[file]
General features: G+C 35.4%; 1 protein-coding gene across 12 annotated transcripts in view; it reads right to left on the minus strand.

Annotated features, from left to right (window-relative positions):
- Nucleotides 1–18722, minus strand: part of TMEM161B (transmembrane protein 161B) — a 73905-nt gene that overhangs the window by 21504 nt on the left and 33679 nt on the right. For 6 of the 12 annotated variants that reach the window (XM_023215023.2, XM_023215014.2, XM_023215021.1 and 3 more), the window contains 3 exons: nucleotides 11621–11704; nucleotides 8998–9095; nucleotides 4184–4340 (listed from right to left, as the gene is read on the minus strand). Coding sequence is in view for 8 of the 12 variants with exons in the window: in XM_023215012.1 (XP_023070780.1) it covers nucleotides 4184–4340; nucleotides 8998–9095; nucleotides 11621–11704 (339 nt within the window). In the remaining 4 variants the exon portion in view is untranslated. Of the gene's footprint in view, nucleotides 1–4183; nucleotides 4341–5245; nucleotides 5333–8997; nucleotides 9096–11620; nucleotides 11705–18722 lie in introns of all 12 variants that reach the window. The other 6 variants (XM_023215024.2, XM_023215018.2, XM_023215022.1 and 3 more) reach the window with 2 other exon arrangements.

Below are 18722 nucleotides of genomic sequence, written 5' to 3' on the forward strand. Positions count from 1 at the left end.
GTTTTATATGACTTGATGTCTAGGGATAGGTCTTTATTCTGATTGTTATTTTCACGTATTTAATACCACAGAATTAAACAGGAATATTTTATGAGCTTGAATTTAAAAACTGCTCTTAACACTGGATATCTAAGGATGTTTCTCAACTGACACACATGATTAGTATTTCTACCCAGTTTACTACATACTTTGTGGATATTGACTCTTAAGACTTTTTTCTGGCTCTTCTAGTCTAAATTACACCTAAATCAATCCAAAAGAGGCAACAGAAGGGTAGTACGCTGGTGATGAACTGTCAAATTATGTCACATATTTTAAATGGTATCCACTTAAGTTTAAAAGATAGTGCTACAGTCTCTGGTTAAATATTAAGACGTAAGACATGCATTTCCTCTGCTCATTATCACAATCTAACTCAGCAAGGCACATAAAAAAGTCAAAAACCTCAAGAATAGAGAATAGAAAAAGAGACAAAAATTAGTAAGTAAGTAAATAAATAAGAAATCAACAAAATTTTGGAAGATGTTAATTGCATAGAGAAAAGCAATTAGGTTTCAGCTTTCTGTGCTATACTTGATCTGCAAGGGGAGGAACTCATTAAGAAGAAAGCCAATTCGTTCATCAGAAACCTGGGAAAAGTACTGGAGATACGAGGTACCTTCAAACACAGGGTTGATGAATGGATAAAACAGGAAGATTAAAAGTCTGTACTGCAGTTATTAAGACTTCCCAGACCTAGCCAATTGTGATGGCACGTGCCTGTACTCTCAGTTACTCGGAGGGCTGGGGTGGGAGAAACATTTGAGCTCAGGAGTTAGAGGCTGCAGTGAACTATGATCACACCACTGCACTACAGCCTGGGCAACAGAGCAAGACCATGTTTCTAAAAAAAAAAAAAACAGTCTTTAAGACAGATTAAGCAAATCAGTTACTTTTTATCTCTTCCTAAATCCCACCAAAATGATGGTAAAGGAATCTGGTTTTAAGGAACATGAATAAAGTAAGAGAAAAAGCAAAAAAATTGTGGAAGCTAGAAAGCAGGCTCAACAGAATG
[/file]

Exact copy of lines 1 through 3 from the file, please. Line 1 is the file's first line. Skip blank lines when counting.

General features: G+C 35.4%; 1 protein-coding gene across 12 annotated transcripts in view; it reads right to left on the minus strand.

Annotated features, from left to right (window-relative positions):
- Nucleotides 1–18722, minus strand: part of TMEM161B (transmembrane protein 161B) — a 73905-nt gene that overhangs the window by 21504 nt on the left and 33679 nt on the right. For 6 of the 12 annotated variants that reach the window (XM_023215023.2, XM_023215014.2, XM_023215021.1 and 3 more), the window contains 3 exons: nucleotides 11621–11704; nucleotides 8998–9095; nucleotides 4184–4340 (listed from right to left, as the gene is read on the minus strand). Coding sequence is in view for 8 of the 12 variants with exons in the window: in XM_023215012.1 (XP_023070780.1) it covers nucleotides 4184–4340; nucleotides 8998–9095; nucleotides 11621–11704 (339 nt within the window). In the remaining 4 variants the exon portion in view is untranslated. Of the gene's footprint in view, nucleotides 1–4183; nucleotides 4341–5245; nucleotides 5333–8997; nucleotides 9096–11620; nucleotides 11705–18722 lie in introns of all 12 variants that reach the window. The other 6 variants (XM_023215024.2, XM_023215018.2, XM_023215022.1 and 3 more) reach the window with 2 other exon arrangements.